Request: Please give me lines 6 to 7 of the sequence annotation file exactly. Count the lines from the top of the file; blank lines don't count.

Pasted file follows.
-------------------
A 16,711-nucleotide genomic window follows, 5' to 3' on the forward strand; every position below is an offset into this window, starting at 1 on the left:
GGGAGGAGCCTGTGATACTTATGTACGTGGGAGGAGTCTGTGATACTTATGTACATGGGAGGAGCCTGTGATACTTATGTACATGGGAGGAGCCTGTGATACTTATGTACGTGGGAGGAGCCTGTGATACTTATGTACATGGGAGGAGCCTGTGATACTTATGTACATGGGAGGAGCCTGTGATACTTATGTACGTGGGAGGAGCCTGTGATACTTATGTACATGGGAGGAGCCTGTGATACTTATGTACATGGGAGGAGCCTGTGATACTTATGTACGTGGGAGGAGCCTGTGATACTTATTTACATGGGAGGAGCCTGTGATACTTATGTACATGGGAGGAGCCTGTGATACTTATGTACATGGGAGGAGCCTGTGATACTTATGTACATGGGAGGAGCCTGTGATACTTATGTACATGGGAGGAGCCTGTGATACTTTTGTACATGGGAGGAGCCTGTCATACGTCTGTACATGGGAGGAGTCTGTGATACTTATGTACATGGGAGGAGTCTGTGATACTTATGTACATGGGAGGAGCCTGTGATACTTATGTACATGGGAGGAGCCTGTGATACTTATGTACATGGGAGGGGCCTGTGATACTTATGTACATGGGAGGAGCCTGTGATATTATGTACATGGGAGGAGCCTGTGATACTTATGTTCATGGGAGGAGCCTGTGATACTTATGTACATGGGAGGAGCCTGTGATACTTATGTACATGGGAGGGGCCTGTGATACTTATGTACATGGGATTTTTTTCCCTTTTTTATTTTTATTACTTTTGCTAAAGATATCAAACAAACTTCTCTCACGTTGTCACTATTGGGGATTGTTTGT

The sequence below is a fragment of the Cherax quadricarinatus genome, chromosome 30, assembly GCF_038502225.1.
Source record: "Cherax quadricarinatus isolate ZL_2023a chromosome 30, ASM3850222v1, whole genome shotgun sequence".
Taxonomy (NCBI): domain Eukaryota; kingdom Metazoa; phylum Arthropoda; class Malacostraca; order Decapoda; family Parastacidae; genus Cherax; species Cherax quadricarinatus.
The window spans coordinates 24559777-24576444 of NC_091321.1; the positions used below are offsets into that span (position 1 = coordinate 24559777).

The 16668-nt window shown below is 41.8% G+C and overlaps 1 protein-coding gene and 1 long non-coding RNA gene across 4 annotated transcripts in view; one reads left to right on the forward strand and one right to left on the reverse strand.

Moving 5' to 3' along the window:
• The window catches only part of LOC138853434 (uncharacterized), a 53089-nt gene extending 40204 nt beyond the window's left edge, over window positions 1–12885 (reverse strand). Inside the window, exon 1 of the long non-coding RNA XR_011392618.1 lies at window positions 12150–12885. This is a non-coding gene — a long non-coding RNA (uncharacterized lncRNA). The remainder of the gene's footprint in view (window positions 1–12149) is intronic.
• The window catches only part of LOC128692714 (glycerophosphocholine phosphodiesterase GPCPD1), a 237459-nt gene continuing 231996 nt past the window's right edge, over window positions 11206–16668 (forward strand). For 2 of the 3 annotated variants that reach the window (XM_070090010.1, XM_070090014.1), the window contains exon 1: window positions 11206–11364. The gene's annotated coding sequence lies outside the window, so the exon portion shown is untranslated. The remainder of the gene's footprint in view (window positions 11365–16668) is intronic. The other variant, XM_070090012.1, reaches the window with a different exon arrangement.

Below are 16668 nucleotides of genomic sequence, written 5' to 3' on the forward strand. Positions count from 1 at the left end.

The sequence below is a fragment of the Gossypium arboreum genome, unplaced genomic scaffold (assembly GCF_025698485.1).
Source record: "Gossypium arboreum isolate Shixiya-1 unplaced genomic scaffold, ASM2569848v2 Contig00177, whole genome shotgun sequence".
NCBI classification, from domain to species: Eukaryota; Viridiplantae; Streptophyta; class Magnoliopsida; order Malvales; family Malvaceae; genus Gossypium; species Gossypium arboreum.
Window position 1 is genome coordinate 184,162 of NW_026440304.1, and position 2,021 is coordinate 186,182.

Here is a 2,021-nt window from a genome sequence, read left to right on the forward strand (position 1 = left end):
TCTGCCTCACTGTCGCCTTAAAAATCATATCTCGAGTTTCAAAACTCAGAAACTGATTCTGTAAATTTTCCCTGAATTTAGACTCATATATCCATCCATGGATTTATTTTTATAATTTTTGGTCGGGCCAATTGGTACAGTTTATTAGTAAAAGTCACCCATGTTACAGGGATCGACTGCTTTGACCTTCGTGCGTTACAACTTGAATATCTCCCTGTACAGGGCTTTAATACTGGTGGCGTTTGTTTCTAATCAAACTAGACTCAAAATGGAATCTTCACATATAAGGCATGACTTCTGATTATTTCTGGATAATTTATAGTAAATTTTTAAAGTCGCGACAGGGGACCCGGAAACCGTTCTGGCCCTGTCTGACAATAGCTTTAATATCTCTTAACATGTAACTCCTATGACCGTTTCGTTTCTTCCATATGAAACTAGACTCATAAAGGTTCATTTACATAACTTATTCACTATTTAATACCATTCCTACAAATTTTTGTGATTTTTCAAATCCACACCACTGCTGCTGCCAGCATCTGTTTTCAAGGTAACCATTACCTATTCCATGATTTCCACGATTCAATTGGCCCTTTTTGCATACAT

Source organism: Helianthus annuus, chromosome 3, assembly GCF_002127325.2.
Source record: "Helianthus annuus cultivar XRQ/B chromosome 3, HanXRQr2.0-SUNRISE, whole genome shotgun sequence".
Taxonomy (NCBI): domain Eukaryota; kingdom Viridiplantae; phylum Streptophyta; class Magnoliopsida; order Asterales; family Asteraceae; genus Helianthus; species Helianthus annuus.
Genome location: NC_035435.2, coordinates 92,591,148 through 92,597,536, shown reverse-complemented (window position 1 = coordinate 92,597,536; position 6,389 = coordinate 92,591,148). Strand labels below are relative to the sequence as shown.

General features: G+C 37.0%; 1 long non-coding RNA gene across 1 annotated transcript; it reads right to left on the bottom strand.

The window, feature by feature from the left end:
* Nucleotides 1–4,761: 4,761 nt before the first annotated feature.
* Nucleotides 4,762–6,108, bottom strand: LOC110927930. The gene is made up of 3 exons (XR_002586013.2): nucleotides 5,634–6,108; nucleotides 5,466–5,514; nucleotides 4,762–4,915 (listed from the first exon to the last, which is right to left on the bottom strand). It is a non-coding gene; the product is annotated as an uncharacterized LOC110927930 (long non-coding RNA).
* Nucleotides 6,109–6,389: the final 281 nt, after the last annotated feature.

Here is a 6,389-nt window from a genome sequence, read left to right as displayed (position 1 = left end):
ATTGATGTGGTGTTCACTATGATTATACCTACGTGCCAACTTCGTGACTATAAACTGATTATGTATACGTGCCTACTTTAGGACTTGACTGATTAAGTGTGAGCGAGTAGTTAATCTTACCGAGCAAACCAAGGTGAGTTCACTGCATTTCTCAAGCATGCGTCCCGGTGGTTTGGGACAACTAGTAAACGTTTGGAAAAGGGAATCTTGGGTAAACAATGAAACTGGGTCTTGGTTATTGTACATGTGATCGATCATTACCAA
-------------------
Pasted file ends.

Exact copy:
The window spans coordinates 24559777-24576444 of NC_091321.1; the positions used below are offsets into that span (position 1 = coordinate 24559777).

The 16668-nt window shown below is 41.8% G+C and overlaps 1 protein-coding gene and 1 long non-coding RNA gene across 4 annotated transcripts in view; one reads left to right on the forward strand and one right to left on the reverse strand.